Mobility impairments are among the most common symptoms reported by individuals with multiple sclerosis (MS),1 with prevalence rates ranging from about 50% to >90%.2 Fewer than 50% of people with MS walk unaided.3 Gait abnormalities are found in individuals with early MS4 and those minimally affected by the disease5; yet, people with MS can remain ambulatory for 10 to 20 years and more.6 Those with more disability (Expanded Disability Status Scale scores 3–5) are at moderate risk of developing gait limitations in 10 years, with half requiring an assistive device.6 Thus, measuring mobility is a common component of the examination of patients with MS. The 12-Item MS Walking Scale7 (MSWS-12) is a self-report measure of the impact of MS on walking ability. Two versions exist; this summary pertains to the original version. The MSWS-12 can be administered in less than 10 minutes; each item is rated on a 1–5 point scale (1 = no limitation and 5 = extreme limitation) and the score is transformed to a 0–100 point scale. Data support its reliability, validity, and responsiveness.
Please address all correspondence to Diane Allen, PhD, at University of California San Francisco/San Francisco State University ( [email protected]
) or Kirsten Potter, PT, DPT, MS, NCS at Rockhurst University ( [email protected]
Peterson EW, Cho CC, Koch L, et al. Injurious falls among middle aged and older adults with multiple sclerosis. Arch Phys Med Rehabil 2008;89:1031-7.
Sutliff MH. Contribution of impaired mobility to patient burden in multiple sclerosis. Curr Med Res Opin 2010;28:109-19.
Swingler RJ, Compston DAS. The morbidity of multiple sclerosis. QJM 1992;83:325-37.
Martin CL, Phillips BA, Kilpatrick TJ, et al. Gait and balance impairment in early multiple sclerosis in the absence of clinical disability. Multiple Sclerosis 2006;12:620-8.
Benedetti MG, Piperno R, Simoncini L, et al. Gait abnormalities in minimally impaired multiple sclerosis patients. Multiple Sclerosis 1999;5:363-38.
Pittock SJ, Mayr WT, McClelland RL, et al. Change in MS-related disability in a population-based cohort. Neurology 2004;62:51-9.
Hobart JC, Riazi A, Lamping DL, Fitzpatrick R, Thompson AJ. Measuring the impact of MS on walking ability: the 12-item MS Walking Scale (MSWS-12). Neurol 2003;60:31-6.
McGuigan C, Hutchinson M. Confirming the validity and responsiveness of the Multiple Sclerosis Walking Scale-12 (MSWS-12). Neurol 2004;62:2103-5.
Cavanaugh JT, Gappmaier VO, Dibble LE, Gappmaier E. Ambulatory activity in individuals with multiple sclerosis. J Neurol Phys Ther 2011;35:26-33.
Goldman MD, Marrie RA, Cohen JA. Evaluation of the six-minute walk in multiple sclerosis subjects and healthy controls. Mult Scler 2008;14:383-90.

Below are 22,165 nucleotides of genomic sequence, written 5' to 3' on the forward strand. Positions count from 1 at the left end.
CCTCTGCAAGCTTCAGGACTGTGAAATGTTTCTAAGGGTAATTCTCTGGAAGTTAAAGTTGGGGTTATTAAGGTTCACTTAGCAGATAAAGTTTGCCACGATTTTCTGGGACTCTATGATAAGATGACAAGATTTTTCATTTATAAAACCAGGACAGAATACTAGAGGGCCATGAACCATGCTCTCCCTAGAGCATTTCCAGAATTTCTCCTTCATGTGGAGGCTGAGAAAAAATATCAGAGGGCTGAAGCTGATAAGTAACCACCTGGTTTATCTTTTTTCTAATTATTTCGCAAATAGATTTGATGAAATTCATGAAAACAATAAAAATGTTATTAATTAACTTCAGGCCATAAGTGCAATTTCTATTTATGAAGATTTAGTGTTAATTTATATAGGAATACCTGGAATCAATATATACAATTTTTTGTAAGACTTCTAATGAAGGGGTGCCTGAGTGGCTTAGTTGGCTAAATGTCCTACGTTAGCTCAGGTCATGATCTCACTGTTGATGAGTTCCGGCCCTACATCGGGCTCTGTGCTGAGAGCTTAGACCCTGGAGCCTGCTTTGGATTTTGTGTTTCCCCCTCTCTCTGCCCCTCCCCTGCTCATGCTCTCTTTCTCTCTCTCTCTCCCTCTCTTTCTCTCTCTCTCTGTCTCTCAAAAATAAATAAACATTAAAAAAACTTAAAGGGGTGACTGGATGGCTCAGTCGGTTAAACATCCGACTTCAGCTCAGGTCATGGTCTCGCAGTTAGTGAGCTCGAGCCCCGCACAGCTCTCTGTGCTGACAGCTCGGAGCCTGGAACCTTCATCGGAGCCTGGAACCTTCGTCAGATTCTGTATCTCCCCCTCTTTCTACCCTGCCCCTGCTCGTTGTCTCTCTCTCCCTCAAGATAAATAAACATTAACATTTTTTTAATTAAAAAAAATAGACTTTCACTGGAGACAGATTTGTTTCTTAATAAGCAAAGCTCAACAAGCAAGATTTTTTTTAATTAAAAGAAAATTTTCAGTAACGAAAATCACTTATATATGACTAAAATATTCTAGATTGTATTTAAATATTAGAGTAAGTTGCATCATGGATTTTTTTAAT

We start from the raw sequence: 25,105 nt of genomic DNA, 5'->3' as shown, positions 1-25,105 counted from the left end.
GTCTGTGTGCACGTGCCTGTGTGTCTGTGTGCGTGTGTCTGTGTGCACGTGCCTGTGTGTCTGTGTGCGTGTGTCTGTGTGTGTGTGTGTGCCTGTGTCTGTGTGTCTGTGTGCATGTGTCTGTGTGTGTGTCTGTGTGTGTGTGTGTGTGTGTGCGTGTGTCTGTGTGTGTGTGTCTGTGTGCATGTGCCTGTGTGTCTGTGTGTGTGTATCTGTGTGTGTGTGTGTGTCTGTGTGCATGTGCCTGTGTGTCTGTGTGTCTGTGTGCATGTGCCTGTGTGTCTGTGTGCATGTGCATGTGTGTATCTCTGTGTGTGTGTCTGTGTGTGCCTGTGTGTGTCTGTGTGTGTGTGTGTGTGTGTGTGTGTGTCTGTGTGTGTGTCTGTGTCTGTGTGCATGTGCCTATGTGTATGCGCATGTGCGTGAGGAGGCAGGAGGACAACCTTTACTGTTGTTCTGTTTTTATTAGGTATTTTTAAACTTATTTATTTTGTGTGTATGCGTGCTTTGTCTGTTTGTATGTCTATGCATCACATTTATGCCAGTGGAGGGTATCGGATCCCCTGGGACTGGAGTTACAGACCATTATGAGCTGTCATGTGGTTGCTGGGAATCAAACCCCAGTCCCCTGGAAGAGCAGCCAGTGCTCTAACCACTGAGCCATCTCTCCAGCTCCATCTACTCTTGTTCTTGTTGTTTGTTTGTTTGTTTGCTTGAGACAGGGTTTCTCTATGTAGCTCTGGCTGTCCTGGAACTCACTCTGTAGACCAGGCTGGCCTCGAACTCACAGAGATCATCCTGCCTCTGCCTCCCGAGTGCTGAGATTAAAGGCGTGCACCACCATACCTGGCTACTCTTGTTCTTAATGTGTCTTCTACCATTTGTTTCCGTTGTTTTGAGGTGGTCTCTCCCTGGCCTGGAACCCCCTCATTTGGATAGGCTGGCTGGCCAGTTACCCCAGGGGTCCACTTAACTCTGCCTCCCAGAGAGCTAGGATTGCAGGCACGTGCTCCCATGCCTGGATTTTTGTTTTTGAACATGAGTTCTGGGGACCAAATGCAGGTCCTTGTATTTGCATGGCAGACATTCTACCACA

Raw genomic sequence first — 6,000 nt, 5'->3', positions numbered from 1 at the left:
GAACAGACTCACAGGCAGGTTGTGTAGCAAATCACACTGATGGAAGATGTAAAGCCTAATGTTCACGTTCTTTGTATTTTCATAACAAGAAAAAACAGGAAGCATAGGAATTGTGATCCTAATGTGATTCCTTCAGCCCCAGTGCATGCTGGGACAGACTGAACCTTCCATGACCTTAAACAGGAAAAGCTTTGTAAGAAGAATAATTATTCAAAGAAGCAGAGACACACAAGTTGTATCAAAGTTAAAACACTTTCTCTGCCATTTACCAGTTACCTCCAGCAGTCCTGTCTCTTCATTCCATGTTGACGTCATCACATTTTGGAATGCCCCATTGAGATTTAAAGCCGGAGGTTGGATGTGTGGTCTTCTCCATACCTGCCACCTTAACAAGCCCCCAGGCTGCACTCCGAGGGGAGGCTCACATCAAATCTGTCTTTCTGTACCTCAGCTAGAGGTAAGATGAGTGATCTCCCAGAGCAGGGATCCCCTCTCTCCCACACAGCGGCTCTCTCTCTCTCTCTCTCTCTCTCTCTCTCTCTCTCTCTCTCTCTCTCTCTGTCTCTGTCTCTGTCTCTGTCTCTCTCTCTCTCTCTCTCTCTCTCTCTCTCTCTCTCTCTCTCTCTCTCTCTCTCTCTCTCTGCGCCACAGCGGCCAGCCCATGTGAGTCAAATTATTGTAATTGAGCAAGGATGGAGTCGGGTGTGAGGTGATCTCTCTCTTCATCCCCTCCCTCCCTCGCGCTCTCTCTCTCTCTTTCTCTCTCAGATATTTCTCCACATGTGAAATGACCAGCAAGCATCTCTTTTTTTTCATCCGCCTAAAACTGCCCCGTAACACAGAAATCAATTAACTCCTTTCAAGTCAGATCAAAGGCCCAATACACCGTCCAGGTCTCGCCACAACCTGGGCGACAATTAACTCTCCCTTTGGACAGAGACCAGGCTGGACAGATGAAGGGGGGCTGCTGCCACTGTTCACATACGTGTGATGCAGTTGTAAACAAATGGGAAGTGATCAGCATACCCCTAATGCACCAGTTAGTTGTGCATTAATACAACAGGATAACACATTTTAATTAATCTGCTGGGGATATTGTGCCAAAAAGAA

Motl RW, Dlugonski D, Suh Y, et al. Multiple Sclerosis Walking Scale-12 and oxygen cost of walking. Gait Posture 2010;31:506-10.
Motl RW, Snook EM. Confirmation and extension of the validity of the Multiple Sclerosis Walking Scale-12 (MSWS-12). J Neurol Sci 2008;268:69-73.
Sosnoff JJ, Weikert M, Dlugonski D, Smith DC, Motl RW. Quantifying gait impairment in multiple sclerosis using GAITRite™ technology. Gait Posture 2011;34:145-7.
Nilsagard Y, Lundholm C, Denison E, Gunnarsson LG. Predicting accidental falls in people with multiple sclerosis--a longitudinal study. Clin Rehabil. 2009;23:259-69.
Motl RW, McAuley E, Mullen S. Longitudinal measurement invariance of the Multiple Sclerosis Walking Scale-12. J Neurol Sci 2011;305:75-9.
Riazi A, Thompson AJ, Hobart JC. Self-efficacy predicts self-reported health status in multiple sclerosis. Mult Scler 2004;10:61-6.
This instrument summary is designed to facilitate the selection of outcome measures by trained clinicians. The information contained in this summary represents a sample of the peer-reviewed research available at the time of this summary's publication. The information contained in this summary does not constitute an endorsement of this instrument for clinical practice. The views expressed are those of the summary authors and do not represent those of authors' employers, instrument owner(s), the Archives of Physical Medicine and Rehabilitation, the Rehabilitation Measures Database, or the United States Department of Education. The information contained in this summary has not been reviewed externally.
The Rehabilitation Measures Database and Instrument Summary Tear-sheets are funded by the National Institute on Disability and Rehabilitation Research, United States Department of Education through the Rehabilitation Research and Training Center on Improving Measurement of Medical Rehabilitation Outcomes (H133B090024).
© 2013 American Congress of Rehabilitation Medicine. Published by Elsevier Inc. All rights reserved.